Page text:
American Journal of Advanced Drug Delivery Open Access

  • ISSN: 2321-547X
  • Journal h-index: 22
  • Journal CiteScore: 9.36
  • Journal Impact Factor: 5.76
  • Average acceptance to publication time (5-7 days)
  • Average article processing time (30-45 days) Less than 5 volumes 30 days
    8 - 9 volumes 40 days
    10 and more volumes 45 days

Subhrajit Bhattacharya

Subhrajit Bhattacharya
Rollins Research Center, Emory University, Atlanta, GA, USA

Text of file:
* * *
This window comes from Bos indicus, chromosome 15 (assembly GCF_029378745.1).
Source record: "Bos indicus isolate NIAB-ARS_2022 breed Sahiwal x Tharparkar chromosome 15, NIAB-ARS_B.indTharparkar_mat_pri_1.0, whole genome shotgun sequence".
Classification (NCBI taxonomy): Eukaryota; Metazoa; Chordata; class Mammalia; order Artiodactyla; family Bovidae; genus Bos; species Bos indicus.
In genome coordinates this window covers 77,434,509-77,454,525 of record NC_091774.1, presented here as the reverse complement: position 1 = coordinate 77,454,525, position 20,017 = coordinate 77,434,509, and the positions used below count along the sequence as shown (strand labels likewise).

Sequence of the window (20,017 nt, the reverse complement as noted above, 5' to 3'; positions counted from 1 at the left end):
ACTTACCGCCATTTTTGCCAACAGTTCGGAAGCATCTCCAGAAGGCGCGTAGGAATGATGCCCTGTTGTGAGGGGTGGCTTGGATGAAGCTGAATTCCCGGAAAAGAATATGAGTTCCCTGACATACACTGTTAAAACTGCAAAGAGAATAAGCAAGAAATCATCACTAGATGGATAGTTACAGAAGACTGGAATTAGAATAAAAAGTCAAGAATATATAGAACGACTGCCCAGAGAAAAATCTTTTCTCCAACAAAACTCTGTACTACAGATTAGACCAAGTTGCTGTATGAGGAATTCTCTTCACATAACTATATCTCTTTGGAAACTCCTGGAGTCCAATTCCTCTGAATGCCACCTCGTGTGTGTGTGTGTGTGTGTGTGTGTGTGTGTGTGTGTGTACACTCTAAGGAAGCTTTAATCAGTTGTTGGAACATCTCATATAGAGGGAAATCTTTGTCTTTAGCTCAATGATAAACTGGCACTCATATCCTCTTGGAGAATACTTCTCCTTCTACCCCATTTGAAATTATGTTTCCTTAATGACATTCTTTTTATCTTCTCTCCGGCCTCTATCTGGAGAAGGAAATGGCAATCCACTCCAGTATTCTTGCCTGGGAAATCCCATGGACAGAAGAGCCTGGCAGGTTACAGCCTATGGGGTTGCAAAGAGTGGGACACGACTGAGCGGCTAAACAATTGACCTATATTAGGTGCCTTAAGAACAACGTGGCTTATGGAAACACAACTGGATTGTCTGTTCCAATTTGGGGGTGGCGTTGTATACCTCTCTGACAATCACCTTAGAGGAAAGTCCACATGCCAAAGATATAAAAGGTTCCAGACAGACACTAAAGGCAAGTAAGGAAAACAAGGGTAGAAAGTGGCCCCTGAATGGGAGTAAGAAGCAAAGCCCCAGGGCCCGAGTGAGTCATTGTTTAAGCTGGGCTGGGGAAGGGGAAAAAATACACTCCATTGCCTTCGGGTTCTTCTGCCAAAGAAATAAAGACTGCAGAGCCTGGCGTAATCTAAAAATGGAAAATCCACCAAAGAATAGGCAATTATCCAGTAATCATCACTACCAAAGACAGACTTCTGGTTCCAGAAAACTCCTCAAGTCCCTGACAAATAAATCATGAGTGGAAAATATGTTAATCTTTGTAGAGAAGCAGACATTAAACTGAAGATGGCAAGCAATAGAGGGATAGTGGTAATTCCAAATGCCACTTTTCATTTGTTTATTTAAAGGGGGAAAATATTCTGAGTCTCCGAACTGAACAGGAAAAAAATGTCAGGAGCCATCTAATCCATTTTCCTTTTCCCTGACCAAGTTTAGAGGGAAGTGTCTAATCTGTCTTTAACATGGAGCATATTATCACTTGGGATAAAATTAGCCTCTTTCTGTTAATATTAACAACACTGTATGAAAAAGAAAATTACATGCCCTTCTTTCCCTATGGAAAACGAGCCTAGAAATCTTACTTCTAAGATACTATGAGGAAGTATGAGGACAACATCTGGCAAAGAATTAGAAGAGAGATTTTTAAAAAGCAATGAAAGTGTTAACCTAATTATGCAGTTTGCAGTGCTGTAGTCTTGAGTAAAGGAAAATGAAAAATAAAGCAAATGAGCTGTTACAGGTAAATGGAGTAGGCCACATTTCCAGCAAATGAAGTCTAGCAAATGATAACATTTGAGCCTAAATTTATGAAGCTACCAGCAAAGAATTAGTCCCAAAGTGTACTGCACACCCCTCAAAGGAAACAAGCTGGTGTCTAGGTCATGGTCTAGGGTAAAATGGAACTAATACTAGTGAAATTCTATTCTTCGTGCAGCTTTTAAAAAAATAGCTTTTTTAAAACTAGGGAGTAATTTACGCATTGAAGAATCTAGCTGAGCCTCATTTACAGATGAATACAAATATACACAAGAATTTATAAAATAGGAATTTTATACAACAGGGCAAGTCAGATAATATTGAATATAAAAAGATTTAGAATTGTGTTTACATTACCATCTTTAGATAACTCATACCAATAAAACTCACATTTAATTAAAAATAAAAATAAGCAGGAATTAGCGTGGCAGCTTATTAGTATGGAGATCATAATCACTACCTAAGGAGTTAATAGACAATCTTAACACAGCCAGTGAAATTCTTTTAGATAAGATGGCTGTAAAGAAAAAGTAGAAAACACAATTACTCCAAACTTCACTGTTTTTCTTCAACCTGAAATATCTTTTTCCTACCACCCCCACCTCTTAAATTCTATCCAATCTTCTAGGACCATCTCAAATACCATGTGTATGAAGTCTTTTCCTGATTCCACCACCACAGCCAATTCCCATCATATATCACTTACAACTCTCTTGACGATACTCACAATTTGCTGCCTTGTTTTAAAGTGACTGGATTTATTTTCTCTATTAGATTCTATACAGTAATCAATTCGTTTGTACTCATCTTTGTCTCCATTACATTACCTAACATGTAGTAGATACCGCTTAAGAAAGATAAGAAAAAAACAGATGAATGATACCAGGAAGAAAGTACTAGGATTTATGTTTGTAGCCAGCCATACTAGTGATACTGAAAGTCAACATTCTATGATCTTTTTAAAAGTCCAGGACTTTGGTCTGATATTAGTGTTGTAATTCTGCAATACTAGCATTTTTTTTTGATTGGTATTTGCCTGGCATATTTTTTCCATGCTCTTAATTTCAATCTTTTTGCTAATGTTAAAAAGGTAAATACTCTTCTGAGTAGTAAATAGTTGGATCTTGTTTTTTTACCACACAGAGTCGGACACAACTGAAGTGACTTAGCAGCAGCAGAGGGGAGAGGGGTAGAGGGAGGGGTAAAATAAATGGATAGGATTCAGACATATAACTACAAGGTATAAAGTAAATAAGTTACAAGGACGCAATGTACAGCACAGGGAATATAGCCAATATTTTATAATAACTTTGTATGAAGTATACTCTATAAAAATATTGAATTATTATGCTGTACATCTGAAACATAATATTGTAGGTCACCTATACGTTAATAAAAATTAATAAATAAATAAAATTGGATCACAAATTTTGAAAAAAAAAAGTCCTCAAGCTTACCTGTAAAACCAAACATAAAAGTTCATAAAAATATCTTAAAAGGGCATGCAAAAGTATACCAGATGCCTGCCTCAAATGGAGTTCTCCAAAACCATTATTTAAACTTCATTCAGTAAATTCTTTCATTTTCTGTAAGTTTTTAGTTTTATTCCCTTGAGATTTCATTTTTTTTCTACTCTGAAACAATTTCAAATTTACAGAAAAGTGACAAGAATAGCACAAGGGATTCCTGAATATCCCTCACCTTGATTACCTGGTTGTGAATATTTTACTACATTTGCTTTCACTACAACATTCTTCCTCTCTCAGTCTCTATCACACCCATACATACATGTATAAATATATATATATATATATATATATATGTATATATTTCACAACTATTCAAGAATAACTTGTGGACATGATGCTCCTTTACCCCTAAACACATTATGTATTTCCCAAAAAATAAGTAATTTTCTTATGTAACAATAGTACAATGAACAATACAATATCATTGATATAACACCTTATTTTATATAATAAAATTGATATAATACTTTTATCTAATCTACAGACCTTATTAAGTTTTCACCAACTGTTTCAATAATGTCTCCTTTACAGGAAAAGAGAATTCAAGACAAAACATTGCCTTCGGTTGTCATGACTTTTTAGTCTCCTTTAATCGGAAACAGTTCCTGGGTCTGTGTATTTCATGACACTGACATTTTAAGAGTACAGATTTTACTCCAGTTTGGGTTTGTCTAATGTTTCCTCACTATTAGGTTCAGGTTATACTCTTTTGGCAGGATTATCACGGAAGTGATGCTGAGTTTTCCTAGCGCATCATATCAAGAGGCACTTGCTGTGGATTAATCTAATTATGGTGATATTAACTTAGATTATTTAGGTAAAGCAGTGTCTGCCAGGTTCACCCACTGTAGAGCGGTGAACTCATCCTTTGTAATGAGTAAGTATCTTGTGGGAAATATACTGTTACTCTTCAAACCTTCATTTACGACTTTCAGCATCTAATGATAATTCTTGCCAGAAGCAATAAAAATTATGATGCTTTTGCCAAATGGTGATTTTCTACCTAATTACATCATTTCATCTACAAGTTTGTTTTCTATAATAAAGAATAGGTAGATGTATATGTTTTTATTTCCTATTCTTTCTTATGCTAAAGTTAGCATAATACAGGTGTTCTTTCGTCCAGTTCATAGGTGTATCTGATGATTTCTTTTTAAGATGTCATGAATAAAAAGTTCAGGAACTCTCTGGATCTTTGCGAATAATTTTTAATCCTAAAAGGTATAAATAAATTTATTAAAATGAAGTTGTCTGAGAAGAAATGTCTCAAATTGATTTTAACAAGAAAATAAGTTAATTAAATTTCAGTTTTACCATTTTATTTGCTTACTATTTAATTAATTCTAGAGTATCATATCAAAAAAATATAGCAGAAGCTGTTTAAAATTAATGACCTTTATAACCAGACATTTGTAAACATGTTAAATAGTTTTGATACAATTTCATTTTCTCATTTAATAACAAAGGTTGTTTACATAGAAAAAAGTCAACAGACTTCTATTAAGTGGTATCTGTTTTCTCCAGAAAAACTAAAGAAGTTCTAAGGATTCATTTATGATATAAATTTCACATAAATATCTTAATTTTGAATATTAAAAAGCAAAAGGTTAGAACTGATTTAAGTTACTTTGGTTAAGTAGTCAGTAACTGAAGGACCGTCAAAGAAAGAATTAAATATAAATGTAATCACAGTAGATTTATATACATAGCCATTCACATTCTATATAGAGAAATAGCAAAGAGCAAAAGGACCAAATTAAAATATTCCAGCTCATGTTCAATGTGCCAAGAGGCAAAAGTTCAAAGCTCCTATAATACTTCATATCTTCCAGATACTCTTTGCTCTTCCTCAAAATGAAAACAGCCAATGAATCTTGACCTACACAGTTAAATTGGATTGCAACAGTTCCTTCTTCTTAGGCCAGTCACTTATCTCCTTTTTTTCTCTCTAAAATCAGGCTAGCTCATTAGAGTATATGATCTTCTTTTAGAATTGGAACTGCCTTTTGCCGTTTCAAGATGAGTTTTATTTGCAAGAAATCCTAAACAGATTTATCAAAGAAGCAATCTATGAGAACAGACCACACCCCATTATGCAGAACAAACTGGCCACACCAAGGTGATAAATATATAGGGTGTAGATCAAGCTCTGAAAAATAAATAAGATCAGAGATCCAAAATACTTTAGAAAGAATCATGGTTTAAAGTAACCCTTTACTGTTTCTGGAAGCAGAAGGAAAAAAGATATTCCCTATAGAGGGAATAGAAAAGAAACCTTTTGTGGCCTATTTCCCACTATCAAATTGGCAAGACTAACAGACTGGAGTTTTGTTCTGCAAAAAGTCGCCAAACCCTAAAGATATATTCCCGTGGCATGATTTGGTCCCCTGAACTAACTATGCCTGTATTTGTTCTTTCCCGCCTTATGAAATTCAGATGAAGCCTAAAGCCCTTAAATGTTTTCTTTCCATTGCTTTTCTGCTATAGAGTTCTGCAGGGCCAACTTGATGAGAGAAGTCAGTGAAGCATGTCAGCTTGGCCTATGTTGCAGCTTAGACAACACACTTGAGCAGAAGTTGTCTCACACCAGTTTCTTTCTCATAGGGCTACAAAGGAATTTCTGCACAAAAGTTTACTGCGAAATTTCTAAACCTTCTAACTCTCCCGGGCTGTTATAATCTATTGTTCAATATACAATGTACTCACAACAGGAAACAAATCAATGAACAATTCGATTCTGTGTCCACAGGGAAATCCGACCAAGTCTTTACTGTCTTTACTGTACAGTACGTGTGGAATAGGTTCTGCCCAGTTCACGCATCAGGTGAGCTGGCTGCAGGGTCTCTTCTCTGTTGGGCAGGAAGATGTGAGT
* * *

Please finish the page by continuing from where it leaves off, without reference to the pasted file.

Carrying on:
My personal interest in neuroscience stems from the belief that only a fraction of the ?brain story? has been read so far. A plethora of scientific discoveries are needed to get a better understanding of complex neural networks specifically in the field of synaptic plasticity and how it helps memories to be formed and stored. Supported by a strong training in molecular neuroscience in my masters, this interest grew into a long-term goal to become a neuroscientist and study how receptors in neurons play a major role in memory processing. The doctoral project I worked on fits into my long-term objectives, and dealt with how fear memories are reconsolidated through Glutamate receptor trafficking. We opined that reconsolidation and Glutamate receptor waves in neurons are mediated by dissociation between LTP and LTD post-retrieval. My training under Dr. Vishnu Suppiramaniam?s supervision in electrophysiology combined with behavioral neuropsychology with Dr. Martha Escobar, has given me the opportunities to integrate two fields with common roots. My long-term career goal is to pursue active research and teaching as a research faculty after a stint of rigorous post-doctoral training. I see myself in future as an established neuroscientist working for the betterment of science and technology in this ?yet-to-be- elucidated? field. My experiences from the post-doctoral program at Emory University includes extensive training in the field of synaptic mechanisms of Glutamate receptor subtype mediated activities and intense electrophysiology aided drug development of NMDAR subtype selective compounds. Besides working on NMDARs, I have worked on multiple other projects involving AMPAR and its novel auxiliary units, signaling in different parts of the thalamus in Parkinsonian models, rare human mutations affecting pediatric epilepsy and chanelopathies.